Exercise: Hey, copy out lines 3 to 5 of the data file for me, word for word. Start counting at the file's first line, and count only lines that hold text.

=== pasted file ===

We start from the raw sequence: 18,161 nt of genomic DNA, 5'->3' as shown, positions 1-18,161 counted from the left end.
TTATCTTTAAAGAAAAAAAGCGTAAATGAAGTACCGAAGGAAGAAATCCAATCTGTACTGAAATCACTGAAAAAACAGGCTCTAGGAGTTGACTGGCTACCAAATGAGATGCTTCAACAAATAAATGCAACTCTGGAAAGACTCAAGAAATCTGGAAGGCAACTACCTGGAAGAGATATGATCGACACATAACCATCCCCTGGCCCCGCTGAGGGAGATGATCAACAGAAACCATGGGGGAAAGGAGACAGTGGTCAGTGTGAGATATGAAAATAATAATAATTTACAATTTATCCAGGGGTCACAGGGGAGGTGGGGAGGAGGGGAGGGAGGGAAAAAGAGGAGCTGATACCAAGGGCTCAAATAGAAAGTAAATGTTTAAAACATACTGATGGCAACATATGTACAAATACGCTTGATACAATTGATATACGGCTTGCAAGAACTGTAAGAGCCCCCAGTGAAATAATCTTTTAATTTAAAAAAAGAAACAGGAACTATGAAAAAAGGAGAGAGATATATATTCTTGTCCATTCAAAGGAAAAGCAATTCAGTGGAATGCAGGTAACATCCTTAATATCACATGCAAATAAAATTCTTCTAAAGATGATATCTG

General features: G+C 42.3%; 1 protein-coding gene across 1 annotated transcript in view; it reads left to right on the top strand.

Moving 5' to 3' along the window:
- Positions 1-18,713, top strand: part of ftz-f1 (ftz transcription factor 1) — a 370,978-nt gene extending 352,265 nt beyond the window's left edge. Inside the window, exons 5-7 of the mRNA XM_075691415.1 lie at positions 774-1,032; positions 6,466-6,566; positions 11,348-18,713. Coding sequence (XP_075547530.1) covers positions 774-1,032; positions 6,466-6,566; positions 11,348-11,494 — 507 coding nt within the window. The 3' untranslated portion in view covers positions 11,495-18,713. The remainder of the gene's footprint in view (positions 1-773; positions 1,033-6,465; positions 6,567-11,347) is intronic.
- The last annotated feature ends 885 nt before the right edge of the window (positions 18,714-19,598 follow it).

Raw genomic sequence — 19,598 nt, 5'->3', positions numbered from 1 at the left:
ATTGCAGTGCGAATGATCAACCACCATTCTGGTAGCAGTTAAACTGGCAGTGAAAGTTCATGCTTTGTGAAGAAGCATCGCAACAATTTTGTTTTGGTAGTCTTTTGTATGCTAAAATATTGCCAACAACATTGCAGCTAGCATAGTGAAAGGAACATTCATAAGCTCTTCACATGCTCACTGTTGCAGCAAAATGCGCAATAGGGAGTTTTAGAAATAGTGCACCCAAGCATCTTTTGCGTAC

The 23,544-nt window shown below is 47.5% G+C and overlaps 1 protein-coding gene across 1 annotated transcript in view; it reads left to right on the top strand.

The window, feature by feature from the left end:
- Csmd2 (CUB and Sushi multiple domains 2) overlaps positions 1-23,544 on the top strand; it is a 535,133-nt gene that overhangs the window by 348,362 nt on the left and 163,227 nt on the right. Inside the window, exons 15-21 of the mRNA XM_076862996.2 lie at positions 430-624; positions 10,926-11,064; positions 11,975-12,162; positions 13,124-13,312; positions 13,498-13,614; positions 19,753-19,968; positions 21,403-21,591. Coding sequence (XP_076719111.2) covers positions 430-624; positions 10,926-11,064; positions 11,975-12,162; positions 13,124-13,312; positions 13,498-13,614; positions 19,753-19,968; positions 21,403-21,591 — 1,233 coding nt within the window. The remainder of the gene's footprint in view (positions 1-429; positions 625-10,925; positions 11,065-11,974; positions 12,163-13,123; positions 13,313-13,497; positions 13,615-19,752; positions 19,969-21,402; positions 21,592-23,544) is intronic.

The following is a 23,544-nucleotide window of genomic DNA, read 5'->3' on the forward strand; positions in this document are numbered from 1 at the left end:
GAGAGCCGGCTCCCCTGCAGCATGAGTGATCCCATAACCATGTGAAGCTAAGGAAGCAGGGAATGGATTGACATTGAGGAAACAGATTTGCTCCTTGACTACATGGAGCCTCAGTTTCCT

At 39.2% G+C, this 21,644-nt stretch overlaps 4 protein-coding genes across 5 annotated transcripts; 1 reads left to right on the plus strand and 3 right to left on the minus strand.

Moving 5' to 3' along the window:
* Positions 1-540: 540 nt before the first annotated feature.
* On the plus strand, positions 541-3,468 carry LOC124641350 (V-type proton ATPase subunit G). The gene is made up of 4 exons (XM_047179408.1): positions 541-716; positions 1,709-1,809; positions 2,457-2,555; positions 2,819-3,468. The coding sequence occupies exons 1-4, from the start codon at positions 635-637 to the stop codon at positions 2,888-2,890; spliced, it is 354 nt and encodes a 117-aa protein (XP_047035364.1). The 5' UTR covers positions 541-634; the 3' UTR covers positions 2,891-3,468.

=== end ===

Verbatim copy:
General features: G+C 42.3%; 1 protein-coding gene across 1 annotated transcript in view; it reads left to right on the top strand.

Moving 5' to 3' along the window:
- Positions 1-18,713, top strand: part of ftz-f1 (ftz transcription factor 1) — a 370,978-nt gene extending 352,265 nt beyond the window's left edge. Inside the window, exons 5-7 of the mRNA XM_075691415.1 lie at positions 774-1,032; positions 6,466-6,566; positions 11,348-18,713. Coding sequence (XP_075547530.1) covers positions 774-1,032; positions 6,466-6,566; positions 11,348-11,494 — 507 coding nt within the window. The 3' untranslated portion in view covers positions 11,495-18,713. The remainder of the gene's footprint in view (positions 1-773; positions 1,033-6,465; positions 6,567-11,347) is intronic.